MEXICO CITY (Reuters) - Hurricane Paul was weakening rapidly as it neared a sparsely populated area of Mexico’s Baja peninsula, while Hurricane Rafael was expected to pass Bermuda in the Atlantic, the U.S. National Hurricane Center said on Tuesday.
Paul, a Category 1 hurricane, churned about 10 miles south of Cabo San Lazaro and was expected to make landfall by Tuesday afternoon, the center said in a public advisory.
The storm was moving north at 15 miles per hour with maximum wind speeds of 75 miles per hour, the center said.
“It is raining very hard, there is a lot of wind. It is not the time to go out,” said Margarito Medina, a civil protection official in Comondu, the county where local officials expected the hurricane to make landfall.
Medina said shelters for 4,000 people had been readied in the area, frequented by fishermen and tourists.
The Mexican navy said on Tuesday it had received no requests for help during visits by navy personnel to Cabo San Lucas.
The U.S. center said Paul could cause dangerous coastal waves and possible flash floods.
The Mexican government has maintained a hurricane warning from Santa Fe northward to Punta Abreojos on the country’s western Baja peninsula and extended the warning to the eastern coast of Baja from San Evaristo to Mulege, the center said.
The storm is not expected to hit the tourist resort of Los Cabos on the southern tip of the peninsula.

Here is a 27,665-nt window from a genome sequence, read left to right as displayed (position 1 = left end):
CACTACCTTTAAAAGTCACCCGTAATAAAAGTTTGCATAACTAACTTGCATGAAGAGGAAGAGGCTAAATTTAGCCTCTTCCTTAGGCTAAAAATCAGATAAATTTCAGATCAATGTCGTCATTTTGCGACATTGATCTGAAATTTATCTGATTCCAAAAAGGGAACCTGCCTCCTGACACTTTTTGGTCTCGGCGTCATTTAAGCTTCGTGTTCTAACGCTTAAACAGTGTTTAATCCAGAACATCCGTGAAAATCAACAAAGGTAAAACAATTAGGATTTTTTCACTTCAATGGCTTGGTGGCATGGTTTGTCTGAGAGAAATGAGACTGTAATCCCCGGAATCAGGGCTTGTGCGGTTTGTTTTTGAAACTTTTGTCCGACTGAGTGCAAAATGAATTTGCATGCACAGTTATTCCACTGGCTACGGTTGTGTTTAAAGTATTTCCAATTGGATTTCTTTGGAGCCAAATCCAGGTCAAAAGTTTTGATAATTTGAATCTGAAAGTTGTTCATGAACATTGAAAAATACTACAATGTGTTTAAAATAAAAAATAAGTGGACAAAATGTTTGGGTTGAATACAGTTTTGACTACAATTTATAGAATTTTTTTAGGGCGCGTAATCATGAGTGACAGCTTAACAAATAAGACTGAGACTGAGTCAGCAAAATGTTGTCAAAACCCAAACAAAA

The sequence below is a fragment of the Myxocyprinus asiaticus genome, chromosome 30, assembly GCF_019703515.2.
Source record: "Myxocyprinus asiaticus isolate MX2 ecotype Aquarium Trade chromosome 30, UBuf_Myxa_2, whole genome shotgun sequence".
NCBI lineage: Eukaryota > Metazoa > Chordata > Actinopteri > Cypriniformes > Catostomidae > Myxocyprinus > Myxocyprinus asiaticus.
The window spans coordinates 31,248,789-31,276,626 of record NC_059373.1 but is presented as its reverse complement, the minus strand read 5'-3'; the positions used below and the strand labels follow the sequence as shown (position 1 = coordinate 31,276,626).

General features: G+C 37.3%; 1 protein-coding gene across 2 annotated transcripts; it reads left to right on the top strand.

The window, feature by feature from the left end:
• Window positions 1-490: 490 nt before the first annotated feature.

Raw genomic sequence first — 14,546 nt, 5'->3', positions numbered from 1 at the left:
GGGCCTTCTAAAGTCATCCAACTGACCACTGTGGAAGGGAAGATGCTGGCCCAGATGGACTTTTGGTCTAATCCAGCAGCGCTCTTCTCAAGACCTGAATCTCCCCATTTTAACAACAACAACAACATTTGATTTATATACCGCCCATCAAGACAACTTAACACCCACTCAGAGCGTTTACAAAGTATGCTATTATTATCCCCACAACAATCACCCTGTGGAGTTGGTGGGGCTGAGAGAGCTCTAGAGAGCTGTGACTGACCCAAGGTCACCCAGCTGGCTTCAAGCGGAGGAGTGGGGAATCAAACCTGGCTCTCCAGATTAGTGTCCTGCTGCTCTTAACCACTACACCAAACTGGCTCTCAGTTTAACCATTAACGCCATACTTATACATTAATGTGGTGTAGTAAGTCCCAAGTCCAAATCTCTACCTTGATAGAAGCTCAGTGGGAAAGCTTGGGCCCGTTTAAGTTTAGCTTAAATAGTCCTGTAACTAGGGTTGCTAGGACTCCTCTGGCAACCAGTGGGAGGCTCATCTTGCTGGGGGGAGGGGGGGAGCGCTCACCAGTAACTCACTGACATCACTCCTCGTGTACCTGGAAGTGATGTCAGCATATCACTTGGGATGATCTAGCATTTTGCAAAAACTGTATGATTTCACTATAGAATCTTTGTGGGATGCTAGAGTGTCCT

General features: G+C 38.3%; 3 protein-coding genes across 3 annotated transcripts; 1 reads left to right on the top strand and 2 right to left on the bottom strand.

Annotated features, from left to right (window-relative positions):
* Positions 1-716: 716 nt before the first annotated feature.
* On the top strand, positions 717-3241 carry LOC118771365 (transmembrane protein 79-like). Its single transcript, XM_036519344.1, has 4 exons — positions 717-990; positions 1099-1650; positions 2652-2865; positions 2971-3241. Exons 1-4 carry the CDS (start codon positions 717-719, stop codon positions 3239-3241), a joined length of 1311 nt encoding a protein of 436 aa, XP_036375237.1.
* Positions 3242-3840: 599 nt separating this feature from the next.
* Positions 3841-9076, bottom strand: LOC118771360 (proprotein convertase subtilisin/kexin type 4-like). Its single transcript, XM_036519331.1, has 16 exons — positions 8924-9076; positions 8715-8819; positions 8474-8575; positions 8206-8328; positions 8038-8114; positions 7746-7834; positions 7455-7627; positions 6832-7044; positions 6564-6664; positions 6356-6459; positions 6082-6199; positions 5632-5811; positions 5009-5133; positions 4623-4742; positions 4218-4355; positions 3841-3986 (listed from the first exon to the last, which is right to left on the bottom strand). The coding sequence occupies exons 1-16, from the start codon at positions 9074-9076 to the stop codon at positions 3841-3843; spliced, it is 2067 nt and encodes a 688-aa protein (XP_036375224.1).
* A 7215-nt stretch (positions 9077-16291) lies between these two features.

Mexico has no important oil installations along its Pacific coast.
Mexico’s Communications and Transportation Ministry said that among the country’s major 18 Pacific ports, the only closure was at the port of San Carlos, where a small federal electricity commission installation is located.
The remainder of the Pacific ports, including industrial hub Manzanillo, remained open as of 4 p.m. Tuesday local time.
Earlier on Tuesday afternoon, four smaller ports were closed on both sides of Comondu, where locals fish shrimp, tuna and sardines, added Medina.
Mexico’s Baja California state is home to 637,000 residents, according to the country’s 2010 census.
In the Atlantic, Hurricane Rafael, a Category 1 hurricane, churned toward Bermuda on Tuesday, but was expected to pass east of the British territory and continue moving over open seas.
Rafael was centered 130 miles south of Bermuda and moving north-northeast at 26 mph. It had top sustained winds of 85 mph (140 mph).
A tropical storm warning is in effect for Bermuda, which was expected to see heavy winds, the center added.
Authorities canceled several international flights as Rafael approached. The Bermuda Weather Service said the storm’s center would move approximately 120 miles east of Bermuda later on Tuesday.
Reporting By Lizbeth Diaz, Michael O'Boyle and David Alire Garcia in Mexico City and Kevin Gray in Miami; Editing by Simon Gardner and Sandra Maler